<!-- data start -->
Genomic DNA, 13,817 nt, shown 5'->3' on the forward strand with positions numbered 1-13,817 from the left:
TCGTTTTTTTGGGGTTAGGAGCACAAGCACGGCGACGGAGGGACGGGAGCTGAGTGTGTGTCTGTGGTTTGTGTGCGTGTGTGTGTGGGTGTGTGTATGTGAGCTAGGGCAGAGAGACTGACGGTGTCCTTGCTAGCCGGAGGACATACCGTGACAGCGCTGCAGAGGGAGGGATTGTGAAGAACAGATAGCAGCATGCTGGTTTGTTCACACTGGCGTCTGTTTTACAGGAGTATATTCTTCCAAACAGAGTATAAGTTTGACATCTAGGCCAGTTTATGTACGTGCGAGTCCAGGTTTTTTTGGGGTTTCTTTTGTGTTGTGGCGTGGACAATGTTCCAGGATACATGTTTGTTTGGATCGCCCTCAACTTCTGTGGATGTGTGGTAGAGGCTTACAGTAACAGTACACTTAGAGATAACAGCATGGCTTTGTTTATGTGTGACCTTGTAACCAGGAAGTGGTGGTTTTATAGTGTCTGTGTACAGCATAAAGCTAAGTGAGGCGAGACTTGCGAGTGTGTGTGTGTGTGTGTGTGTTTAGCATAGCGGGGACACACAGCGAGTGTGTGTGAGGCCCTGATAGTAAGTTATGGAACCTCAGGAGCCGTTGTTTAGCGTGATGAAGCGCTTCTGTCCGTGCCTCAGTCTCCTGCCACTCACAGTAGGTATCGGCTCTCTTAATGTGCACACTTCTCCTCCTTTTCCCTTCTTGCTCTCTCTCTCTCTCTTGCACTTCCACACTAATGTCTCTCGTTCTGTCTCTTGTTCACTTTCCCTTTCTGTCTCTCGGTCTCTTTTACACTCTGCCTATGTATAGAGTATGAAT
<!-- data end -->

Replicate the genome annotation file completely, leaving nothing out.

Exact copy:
Genomic DNA, 13,817 nt, shown 5'->3' on the forward strand with positions numbered 1-13,817 from the left:
TCGTTTTTTTGGGGTTAGGAGCACAAGCACGGCGACGGAGGGACGGGAGCTGAGTGTGTGTCTGTGGTTTGTGTGCGTGTGTGTGTGGGTGTGTGTATGTGAGCTAGGGCAGAGAGACTGACGGTGTCCTTGCTAGCCGGAGGACATACCGTGACAGCGCTGCAGAGGGAGGGATTGTGAAGAACAGATAGCAGCATGCTGGTTTGTTCACACTGGCGTCTGTTTTACAGGAGTATATTCTTCCAAACAGAGTATAAGTTTGACATCTAGGCCAGTTTATGTACGTGCGAGTCCAGGTTTTTTTGGGGTTTCTTTTGTGTTGTGGCGTGGACAATGTTCCAGGATACATGTTTGTTTGGATCGCCCTCAACTTCTGTGGATGTGTGGTAGAGGCTTACAGTAACAGTACACTTAGAGATAACAGCATGGCTTTGTTTATGTGTGACCTTGTAACCAGGAAGTGGTGGTTTTATAGTGTCTGTGTACAGCATAAAGCTAAGTGAGGCGAGACTTGCGAGTGTGTGTGTGTGTGTGTGTGTTTAGCATAGCGGGGACACACAGCGAGTGTGTGTGAGGCCCTGATAGTAAGTTATGGAACCTCAGGAGCCGTTGTTTAGCGTGATGAAGCGCTTCTGTCCGTGCCTCAGTCTCCTGCCACTCACAGTAGGTATCGGCTCTCTTAATGTGCACACTTCTCCTCCTTTTCCCTTCTTGCTCTCTCTCTCTCTCTTGCACTTCCACACTAATGTCTCTCGTTCTGTCTCTTGTTCACTTTCCCTTTCTGTCTCTCGGTCTCTTTTACACTCTGCCTATGTATAGAGTATGAAT